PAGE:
Real Clear Politics had this to say:

Anti-war Democrats and much of the mainstream media continue to confuse anti-war with anti-lose. The incessant commentary that 2/3rd of the country is against the war completely misreads the American public, as much of the negativity towards the war isn't because we are fighting, but rather a growing feeling that we are not fighting to win or not fighting smart.
Democrats went down this road in the late 1960's with Vietnam and they are still carrying the baggage from that leftward turn. Lamont's win is a big step back to that losing formula. During the height of the "progressive" revolt against the war in Vietnam, Americans voted 57% for Nixon and Wallace in 1968, followed by a whopping 60% for Nixon in 1972 against the avowededly anti-war McGovern.

You know the Republicans are in trouble when they try to appeal to people's nostalgia for Nixon. (Any of them "Nixon Now" buttons left?) What horse-shit! You're talking about a president whose corruption has only been surpassed by Shrubby himself--someone who was fighting secret wars and lying about it. Vietnam? A war for freedom? I get so tired of repeating the history for those with a 30-second attention span (just big enough for the last beer commercial) but the initial U.S. involvement in Vietnam was IN SUPPORT OF THE FRENCH OCCUPATION. Enough said. The Vietnamese coalition were freedom fighters. Nixon was a Nazi who didn't have the advantage of a 9/11. Lieberman is a lapdog. As for misreading the American public--get real. We're against the war. The current president is going to go out as one of the most unpopular, corrupt and inept presidents in U.S. history. The idea that the Democratic party is veering left (or that it is left at all) is patently absurd.

8 August 2006

Lieberman losing thus far

With 89 percent of precincts counted, Lamont leading with 52 percent, or 127,786 votes, to Lieberman's 48 percent, or 119,867 votes. Turnout appears to have doubled--a good sign of people's disgust with Lieberman. If he runs as an independent, so much the better--it might lead to some long-needed soul-searching within the Democratic party.

7 August 2006

A few points to consider...

I'd like to bring up a few facts about Iraq as we ponder Lieberman's fate:

Dave Phillips, a State Department analyst for the original "plan" for a new Iraq, has stated that the Pentagon never wanted democracy, they wanted Chalabi, and then Alawi, both US intelligence assets.

General Garner, the first US "governor" of Iraq, was fired in part for his support of early elections. He didn't support foisting a business plan on Iraq.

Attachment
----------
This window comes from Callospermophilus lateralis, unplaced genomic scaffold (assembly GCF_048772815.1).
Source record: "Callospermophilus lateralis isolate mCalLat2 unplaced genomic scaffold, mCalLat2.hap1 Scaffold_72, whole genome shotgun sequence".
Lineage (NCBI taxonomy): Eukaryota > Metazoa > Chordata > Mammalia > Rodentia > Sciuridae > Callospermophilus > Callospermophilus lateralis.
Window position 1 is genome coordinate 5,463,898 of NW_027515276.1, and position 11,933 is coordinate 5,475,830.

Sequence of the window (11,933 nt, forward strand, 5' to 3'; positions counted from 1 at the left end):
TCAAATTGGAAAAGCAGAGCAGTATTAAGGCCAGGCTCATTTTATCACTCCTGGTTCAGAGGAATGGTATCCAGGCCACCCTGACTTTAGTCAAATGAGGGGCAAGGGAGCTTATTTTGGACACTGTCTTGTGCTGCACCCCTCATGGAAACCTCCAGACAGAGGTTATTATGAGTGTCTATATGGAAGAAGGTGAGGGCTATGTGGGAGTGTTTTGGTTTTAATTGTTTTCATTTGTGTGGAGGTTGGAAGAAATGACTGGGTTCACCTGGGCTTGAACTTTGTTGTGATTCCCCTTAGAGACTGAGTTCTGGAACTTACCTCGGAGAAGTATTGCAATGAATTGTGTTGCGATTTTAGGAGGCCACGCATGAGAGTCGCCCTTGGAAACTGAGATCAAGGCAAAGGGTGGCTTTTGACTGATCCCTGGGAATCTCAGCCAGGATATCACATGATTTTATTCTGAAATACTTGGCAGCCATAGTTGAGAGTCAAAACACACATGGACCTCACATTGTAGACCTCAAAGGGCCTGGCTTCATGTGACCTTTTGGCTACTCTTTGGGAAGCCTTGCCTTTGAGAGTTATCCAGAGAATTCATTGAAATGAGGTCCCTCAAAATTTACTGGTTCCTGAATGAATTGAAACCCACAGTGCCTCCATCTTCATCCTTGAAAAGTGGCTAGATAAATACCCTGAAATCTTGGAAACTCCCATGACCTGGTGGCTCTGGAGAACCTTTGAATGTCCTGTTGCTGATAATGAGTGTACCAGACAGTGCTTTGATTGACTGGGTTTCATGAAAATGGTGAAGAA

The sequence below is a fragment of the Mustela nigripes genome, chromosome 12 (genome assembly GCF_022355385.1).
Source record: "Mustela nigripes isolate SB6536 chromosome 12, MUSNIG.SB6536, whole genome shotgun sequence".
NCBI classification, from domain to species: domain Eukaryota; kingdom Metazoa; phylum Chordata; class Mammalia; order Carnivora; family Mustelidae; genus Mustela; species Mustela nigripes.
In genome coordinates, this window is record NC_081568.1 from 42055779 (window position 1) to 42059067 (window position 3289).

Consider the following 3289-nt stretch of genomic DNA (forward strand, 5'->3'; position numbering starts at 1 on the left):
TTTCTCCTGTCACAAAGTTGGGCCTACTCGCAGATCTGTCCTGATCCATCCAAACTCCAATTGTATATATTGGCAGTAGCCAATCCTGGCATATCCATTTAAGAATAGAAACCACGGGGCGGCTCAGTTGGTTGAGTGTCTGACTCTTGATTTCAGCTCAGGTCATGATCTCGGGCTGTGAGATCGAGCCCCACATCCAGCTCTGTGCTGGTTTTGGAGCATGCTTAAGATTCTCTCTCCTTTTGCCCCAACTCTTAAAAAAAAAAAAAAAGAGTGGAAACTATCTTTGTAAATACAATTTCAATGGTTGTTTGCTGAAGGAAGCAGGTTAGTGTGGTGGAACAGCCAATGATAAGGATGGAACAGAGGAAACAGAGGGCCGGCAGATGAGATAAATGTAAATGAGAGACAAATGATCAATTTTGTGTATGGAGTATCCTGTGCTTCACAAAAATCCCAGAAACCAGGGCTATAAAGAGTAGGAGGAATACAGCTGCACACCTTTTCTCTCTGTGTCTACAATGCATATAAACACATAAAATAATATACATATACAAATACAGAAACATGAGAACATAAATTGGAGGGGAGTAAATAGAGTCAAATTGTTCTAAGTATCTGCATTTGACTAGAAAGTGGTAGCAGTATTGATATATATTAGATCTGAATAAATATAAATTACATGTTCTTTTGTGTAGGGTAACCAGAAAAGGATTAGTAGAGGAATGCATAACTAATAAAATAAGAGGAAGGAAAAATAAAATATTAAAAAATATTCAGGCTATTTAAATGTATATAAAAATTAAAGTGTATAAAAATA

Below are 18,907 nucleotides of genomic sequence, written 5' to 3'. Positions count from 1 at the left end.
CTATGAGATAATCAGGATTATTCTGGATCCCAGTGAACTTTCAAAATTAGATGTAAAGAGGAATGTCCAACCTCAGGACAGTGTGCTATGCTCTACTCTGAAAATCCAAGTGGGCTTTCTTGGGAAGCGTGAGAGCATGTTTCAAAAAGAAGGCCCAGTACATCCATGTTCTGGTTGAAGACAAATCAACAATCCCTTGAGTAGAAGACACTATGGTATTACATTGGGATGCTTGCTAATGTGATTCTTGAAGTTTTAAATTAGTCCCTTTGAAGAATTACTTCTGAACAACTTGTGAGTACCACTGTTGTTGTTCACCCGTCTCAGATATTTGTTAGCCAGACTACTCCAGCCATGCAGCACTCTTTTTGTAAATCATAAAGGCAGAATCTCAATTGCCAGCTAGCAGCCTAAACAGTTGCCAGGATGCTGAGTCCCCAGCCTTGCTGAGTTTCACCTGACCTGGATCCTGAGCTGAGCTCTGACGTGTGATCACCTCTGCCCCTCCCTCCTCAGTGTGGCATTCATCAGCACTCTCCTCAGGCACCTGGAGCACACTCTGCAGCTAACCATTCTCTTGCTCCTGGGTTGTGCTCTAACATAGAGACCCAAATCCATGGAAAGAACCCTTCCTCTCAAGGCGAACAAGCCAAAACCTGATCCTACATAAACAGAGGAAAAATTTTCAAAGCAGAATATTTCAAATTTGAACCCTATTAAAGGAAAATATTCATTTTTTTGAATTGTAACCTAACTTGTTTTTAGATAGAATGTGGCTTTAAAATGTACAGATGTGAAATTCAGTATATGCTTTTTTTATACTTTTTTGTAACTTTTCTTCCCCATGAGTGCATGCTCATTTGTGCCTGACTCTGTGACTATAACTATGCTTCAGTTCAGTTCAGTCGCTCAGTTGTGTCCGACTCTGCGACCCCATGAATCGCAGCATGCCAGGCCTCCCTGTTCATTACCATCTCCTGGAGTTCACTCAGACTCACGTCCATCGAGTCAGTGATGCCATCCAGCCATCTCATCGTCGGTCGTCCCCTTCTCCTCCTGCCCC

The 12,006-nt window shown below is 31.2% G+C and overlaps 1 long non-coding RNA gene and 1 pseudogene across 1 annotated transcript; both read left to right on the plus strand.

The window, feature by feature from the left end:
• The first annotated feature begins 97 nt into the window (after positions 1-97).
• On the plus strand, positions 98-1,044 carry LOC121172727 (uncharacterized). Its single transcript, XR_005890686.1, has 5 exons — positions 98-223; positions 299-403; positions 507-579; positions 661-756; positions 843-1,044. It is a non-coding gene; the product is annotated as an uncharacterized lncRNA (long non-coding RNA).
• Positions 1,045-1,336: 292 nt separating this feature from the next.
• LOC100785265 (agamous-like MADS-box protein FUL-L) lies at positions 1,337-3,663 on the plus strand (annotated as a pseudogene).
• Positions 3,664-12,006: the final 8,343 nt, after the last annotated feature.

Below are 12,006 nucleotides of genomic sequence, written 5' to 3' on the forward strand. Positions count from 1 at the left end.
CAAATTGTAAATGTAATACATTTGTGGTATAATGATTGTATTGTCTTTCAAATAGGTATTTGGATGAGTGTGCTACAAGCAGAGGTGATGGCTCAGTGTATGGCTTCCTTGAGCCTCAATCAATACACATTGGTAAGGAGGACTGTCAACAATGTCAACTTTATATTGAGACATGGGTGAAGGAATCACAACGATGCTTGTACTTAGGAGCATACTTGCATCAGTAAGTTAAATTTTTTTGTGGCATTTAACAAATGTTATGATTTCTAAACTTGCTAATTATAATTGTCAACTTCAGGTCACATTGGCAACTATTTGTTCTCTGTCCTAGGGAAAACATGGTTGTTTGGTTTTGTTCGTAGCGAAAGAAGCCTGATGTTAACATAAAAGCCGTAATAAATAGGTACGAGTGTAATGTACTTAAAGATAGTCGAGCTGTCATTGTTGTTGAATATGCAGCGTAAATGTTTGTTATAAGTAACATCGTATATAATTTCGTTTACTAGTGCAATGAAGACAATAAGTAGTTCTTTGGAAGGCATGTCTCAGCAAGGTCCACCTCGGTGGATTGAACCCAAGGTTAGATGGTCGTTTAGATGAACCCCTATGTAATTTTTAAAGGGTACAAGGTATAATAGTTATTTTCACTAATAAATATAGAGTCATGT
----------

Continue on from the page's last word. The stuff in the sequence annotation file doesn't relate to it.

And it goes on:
At the same time, Iraq's top Shi'ite cleric was demanding elections.

Bremer, the second US governor, had veto power over the initial draft of a constitution by the US appointed governing council. A fan of democracy, you say? He also did everything he could to take de facto control of Iraq's government after the US "gave" sovereignty to Iraq.

The US removed the first Prime Minister, al-Jafaari.

At the same time, Bush funneled money to favored candidates (hardly strikes me as a policy of "letting the Iraqi people decide their fate").

The US ambassador vetted candidates in the recent election.

In short, the idea that power-hungry politicos like Shrub and his lackey Lieberman will bring democracy to any place is ludicrous. Prior support for the war must be a litmus test for any candidate at any level: if you supported it, you were wrong and you don't belong in politics.

4 August 2006

News from the front

Those who should know best, say that Iraq has already slid into civil war:

While American politicians and generals in Washington debate the possibility of civil war in Iraq, U.S. officers and enlisted men who patrol Baghdad daily say it has already begun.
Army troops in and around Baghdad interviewed in the last week cite a long list of evidence that the center of the nation is coming undone: Villages have been abandoned by Sunni and Shiite Muslims; Sunni insurgents have killed thousands of Shiites in car bombings and assassinations; Shiite militia death squads have tortured and killed hundreds, if not thousands, of Sunnis; and when night falls, neighborhoods become open battlegrounds.
"There's one street that's the dividing line. They shoot mortars across the line and abduct people back and forth," said 1st Lt. Brian Johnson, a 4th Infantry Division platoon leader from Houston, describing the nightly battleground that pits Sunni gunmen from the Ghazaliyah neighborhood against Shiite gunmen from the Shula district .
. . It's to the point of being irreconcilable; you know, we've found a lot of bodies, entire villages have been cleared out, we get reports of entire markets being gunned down - and if that's not a marker of a civil war, I don't know what is," said Ramon, 33, of San Antonio, Texas . . .

3 August 2006

Frank assessments